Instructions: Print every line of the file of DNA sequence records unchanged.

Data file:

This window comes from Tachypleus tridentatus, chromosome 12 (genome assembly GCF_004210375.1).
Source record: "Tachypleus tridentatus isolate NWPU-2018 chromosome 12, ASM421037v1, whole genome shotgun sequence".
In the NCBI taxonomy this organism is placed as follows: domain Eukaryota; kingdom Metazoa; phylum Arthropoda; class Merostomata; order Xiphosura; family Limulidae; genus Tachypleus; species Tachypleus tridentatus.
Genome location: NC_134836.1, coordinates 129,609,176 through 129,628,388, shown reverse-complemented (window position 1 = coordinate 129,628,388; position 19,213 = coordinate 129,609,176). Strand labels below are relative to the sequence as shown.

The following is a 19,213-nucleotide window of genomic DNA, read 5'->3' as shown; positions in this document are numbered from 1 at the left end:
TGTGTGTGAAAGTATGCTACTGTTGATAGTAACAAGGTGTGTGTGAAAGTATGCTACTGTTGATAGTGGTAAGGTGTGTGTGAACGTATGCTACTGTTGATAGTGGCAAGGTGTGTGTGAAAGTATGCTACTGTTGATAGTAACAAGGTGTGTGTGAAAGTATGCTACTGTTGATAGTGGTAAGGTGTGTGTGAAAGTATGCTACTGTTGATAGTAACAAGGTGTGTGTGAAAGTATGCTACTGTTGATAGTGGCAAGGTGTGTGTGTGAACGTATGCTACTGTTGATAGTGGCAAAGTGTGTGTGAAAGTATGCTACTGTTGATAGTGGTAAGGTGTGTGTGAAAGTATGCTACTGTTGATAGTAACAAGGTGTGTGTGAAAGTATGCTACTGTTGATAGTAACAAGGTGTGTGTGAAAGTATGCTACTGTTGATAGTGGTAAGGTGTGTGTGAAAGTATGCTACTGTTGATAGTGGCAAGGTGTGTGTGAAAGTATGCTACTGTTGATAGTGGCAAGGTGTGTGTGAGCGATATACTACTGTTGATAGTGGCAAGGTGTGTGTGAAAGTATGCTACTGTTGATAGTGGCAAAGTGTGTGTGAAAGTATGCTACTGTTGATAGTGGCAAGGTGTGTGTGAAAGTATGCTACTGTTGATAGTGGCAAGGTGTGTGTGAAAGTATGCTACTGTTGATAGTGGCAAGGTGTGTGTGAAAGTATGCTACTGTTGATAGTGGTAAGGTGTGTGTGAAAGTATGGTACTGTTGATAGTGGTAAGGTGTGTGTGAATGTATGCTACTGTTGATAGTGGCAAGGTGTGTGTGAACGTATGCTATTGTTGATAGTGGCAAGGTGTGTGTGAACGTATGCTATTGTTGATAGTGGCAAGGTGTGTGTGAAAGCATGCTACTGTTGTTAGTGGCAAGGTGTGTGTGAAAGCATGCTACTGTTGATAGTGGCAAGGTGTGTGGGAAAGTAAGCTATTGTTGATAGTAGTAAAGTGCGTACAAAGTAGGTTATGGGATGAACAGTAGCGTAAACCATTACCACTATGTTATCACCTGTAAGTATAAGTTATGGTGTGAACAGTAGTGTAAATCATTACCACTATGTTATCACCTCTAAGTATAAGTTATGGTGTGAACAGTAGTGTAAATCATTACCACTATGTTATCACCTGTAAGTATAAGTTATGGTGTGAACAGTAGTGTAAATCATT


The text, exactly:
This window comes from Tachypleus tridentatus, chromosome 12 (genome assembly GCF_004210375.1).
Source record: "Tachypleus tridentatus isolate NWPU-2018 chromosome 12, ASM421037v1, whole genome shotgun sequence".
In the NCBI taxonomy this organism is placed as follows: domain Eukaryota; kingdom Metazoa; phylum Arthropoda; class Merostomata; order Xiphosura; family Limulidae; genus Tachypleus; species Tachypleus tridentatus.
Genome location: NC_134836.1, coordinates 129,609,176 through 129,628,388, shown reverse-complemented (window position 1 = coordinate 129,628,388; position 19,213 = coordinate 129,609,176). Strand labels below are relative to the sequence as shown.

The following is a 19,213-nucleotide window of genomic DNA, read 5'->3' as shown; positions in this document are numbered from 1 at the left end:
TGTGTGTGAAAGTATGCTACTGTTGATAGTAACAAGGTGTGTGTGAAAGTATGCTACTGTTGATAGTGGTAAGGTGTGTGTGAACGTATGCTACTGTTGATAGTGGCAAGGTGTGTGTGAAAGTATGCTACTGTTGATAGTAACAAGGTGTGTGTGAAAGTATGCTACTGTTGATAGTGGTAAGGTGTGTGTGAAAGTATGCTACTGTTGATAGTAACAAGGTGTGTGTGAAAGTATGCTACTGTTGATAGTGGCAAGGTGTGTGTGTGAACGTATGCTACTGTTGATAGTGGCAAAGTGTGTGTGAAAGTATGCTACTGTTGATAGTGGTAAGGTGTGTGTGAAAGTATGCTACTGTTGATAGTAACAAGGTGTGTGTGAAAGTATGCTACTGTTGATAGTAACAAGGTGTGTGTGAAAGTATGCTACTGTTGATAGTGGTAAGGTGTGTGTGAAAGTATGCTACTGTTGATAGTGGCAAGGTGTGTGTGAAAGTATGCTACTGTTGATAGTGGCAAGGTGTGTGTGAGCGATATACTACTGTTGATAGTGGCAAGGTGTGTGTGAAAGTATGCTACTGTTGATAGTGGCAAAGTGTGTGTGAAAGTATGCTACTGTTGATAGTGGCAAGGTGTGTGTGAAAGTATGCTACTGTTGATAGTGGCAAGGTGTGTGTGAAAGTATGCTACTGTTGATAGTGGCAAGGTGTGTGTGAAAGTATGCTACTGTTGATAGTGGTAAGGTGTGTGTGAAAGTATGGTACTGTTGATAGTGGTAAGGTGTGTGTGAATGTATGCTACTGTTGATAGTGGCAAGGTGTGTGTGAACGTATGCTATTGTTGATAGTGGCAAGGTGTGTGTGAACGTATGCTATTGTTGATAGTGGCAAGGTGTGTGTGAAAGCATGCTACTGTTGTTAGTGGCAAGGTGTGTGTGAAAGCATGCTACTGTTGATAGTGGCAAGGTGTGTGGGAAAGTAAGCTATTGTTGATAGTAGTAAAGTGCGTACAAAGTAGGTTATGGGATGAACAGTAGCGTAAACCATTACCACTATGTTATCACCTGTAAGTATAAGTTATGGTGTGAACAGTAGTGTAAATCATTACCACTATGTTATCACCTCTAAGTATAAGTTATGGTGTGAACAGTAGTGTAAATCATTACCACTATGTTATCACCTGTAAGTATAAGTTATGGTGTGAACAGTAGTGTAAATCATT